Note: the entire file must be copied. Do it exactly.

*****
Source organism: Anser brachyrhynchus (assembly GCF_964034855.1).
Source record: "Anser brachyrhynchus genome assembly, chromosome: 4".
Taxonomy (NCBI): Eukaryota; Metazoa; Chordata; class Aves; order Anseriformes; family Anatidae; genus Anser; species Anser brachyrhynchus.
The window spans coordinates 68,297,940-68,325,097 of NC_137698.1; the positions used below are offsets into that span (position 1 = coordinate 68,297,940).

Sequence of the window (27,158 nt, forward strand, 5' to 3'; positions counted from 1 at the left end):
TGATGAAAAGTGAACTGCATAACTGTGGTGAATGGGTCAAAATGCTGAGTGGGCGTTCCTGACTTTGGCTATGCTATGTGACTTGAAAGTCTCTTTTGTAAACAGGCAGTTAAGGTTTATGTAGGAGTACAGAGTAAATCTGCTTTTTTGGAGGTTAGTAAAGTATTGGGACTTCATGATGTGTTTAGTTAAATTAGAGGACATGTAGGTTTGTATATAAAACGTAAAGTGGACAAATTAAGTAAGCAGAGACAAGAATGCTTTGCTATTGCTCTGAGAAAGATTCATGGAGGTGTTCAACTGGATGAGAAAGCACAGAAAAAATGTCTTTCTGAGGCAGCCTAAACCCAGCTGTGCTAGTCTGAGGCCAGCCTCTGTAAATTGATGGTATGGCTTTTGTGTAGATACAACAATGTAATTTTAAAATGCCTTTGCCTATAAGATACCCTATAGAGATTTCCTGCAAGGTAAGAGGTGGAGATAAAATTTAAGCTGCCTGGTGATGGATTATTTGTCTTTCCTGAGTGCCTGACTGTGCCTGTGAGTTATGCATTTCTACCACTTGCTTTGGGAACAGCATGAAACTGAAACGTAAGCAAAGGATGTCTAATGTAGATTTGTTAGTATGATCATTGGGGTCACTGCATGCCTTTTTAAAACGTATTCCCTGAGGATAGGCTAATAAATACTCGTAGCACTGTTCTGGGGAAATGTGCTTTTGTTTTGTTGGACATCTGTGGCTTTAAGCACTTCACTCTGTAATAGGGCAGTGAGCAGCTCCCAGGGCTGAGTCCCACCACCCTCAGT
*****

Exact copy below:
Source organism: Anser brachyrhynchus (assembly GCF_964034855.1).
Source record: "Anser brachyrhynchus genome assembly, chromosome: 4".
Taxonomy (NCBI): Eukaryota; Metazoa; Chordata; class Aves; order Anseriformes; family Anatidae; genus Anser; species Anser brachyrhynchus.
The window spans coordinates 68,297,940-68,325,097 of NC_137698.1; the positions used below are offsets into that span (position 1 = coordinate 68,297,940).

Sequence of the window (27,158 nt, forward strand, 5' to 3'; positions counted from 1 at the left end):
TGATGAAAAGTGAACTGCATAACTGTGGTGAATGGGTCAAAATGCTGAGTGGGCGTTCCTGACTTTGGCTATGCTATGTGACTTGAAAGTCTCTTTTGTAAACAGGCAGTTAAGGTTTATGTAGGAGTACAGAGTAAATCTGCTTTTTTGGAGGTTAGTAAAGTATTGGGACTTCATGATGTGTTTAGTTAAATTAGAGGACATGTAGGTTTGTATATAAAACGTAAAGTGGACAAATTAAGTAAGCAGAGACAAGAATGCTTTGCTATTGCTCTGAGAAAGATTCATGGAGGTGTTCAACTGGATGAGAAAGCACAGAAAAAATGTCTTTCTGAGGCAGCCTAAACCCAGCTGTGCTAGTCTGAGGCCAGCCTCTGTAAATTGATGGTATGGCTTTTGTGTAGATACAACAATGTAATTTTAAAATGCCTTTGCCTATAAGATACCCTATAGAGATTTCCTGCAAGGTAAGAGGTGGAGATAAAATTTAAGCTGCCTGGTGATGGATTATTTGTCTTTCCTGAGTGCCTGACTGTGCCTGTGAGTTATGCATTTCTACCACTTGCTTTGGGAACAGCATGAAACTGAAACGTAAGCAAAGGATGTCTAATGTAGATTTGTTAGTATGATCATTGGGGTCACTGCATGCCTTTTTAAAACGTATTCCCTGAGGATAGGCTAATAAATACTCGTAGCACTGTTCTGGGGAAATGTGCTTTTGTTTTGTTGGACATCTGTGGCTTTAAGCACTTCACTCTGTAATAGGGCAGTGAGCAGCTCCCAGGGCTGAGTCCCACCACCCTCAGT